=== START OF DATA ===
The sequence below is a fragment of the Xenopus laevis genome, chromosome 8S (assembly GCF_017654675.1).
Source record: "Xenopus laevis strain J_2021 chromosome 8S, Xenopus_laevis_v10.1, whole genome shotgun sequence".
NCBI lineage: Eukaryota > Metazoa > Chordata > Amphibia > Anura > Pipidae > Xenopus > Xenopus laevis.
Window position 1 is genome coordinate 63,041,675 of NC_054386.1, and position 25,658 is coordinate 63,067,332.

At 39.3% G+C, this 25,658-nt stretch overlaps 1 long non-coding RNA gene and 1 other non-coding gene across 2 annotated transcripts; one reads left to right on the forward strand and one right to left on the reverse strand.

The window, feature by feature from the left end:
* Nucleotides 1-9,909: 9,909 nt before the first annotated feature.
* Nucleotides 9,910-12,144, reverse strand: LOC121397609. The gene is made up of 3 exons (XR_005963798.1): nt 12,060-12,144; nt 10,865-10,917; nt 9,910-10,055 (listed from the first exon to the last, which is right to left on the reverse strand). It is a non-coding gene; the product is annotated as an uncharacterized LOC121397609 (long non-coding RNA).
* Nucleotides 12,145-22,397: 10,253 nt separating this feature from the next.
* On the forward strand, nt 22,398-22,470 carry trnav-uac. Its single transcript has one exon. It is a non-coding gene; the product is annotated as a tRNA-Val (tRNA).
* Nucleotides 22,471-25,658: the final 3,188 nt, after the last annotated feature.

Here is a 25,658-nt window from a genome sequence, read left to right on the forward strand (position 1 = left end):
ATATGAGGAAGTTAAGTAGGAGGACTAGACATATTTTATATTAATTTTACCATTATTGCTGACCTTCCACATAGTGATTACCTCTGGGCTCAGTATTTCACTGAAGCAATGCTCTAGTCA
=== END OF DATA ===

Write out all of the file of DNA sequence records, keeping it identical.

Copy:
The sequence below is a fragment of the Xenopus laevis genome, chromosome 8S (assembly GCF_017654675.1).
Source record: "Xenopus laevis strain J_2021 chromosome 8S, Xenopus_laevis_v10.1, whole genome shotgun sequence".
NCBI lineage: Eukaryota > Metazoa > Chordata > Amphibia > Anura > Pipidae > Xenopus > Xenopus laevis.
Window position 1 is genome coordinate 63,041,675 of NC_054386.1, and position 25,658 is coordinate 63,067,332.

At 39.3% G+C, this 25,658-nt stretch overlaps 1 long non-coding RNA gene and 1 other non-coding gene across 2 annotated transcripts; one reads left to right on the forward strand and one right to left on the reverse strand.

The window, feature by feature from the left end:
* Nucleotides 1-9,909: 9,909 nt before the first annotated feature.
* Nucleotides 9,910-12,144, reverse strand: LOC121397609. The gene is made up of 3 exons (XR_005963798.1): nt 12,060-12,144; nt 10,865-10,917; nt 9,910-10,055 (listed from the first exon to the last, which is right to left on the reverse strand). It is a non-coding gene; the product is annotated as an uncharacterized LOC121397609 (long non-coding RNA).
* Nucleotides 12,145-22,397: 10,253 nt separating this feature from the next.
* On the forward strand, nt 22,398-22,470 carry trnav-uac. Its single transcript has one exon. It is a non-coding gene; the product is annotated as a tRNA-Val (tRNA).
* Nucleotides 22,471-25,658: the final 3,188 nt, after the last annotated feature.

Here is a 25,658-nt window from a genome sequence, read left to right on the forward strand (position 1 = left end):
ATATGAGGAAGTTAAGTAGGAGGACTAGACATATTTTATATTAATTTTACCATTATTGCTGACCTTCCACATAGTGATTACCTCTGGGCTCAGTATTTCACTGAAGCAATGCTCTAGTCA